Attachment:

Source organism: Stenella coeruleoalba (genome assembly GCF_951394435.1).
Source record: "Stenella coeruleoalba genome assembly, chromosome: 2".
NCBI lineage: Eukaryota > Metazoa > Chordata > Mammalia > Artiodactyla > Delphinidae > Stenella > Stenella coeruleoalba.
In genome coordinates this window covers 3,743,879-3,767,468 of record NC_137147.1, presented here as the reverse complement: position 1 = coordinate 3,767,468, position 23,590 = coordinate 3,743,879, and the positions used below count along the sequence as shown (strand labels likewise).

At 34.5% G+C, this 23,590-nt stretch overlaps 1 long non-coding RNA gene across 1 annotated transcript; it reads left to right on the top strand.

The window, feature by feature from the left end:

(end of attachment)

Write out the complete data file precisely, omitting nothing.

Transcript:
Source organism: Stenella coeruleoalba (genome assembly GCF_951394435.1).
Source record: "Stenella coeruleoalba genome assembly, chromosome: 2".
NCBI lineage: Eukaryota > Metazoa > Chordata > Mammalia > Artiodactyla > Delphinidae > Stenella > Stenella coeruleoalba.
In genome coordinates this window covers 3,743,879-3,767,468 of record NC_137147.1, presented here as the reverse complement: position 1 = coordinate 3,767,468, position 23,590 = coordinate 3,743,879, and the positions used below count along the sequence as shown (strand labels likewise).

At 34.5% G+C, this 23,590-nt stretch overlaps 1 long non-coding RNA gene across 1 annotated transcript; it reads left to right on the top strand.

The window, feature by feature from the left end: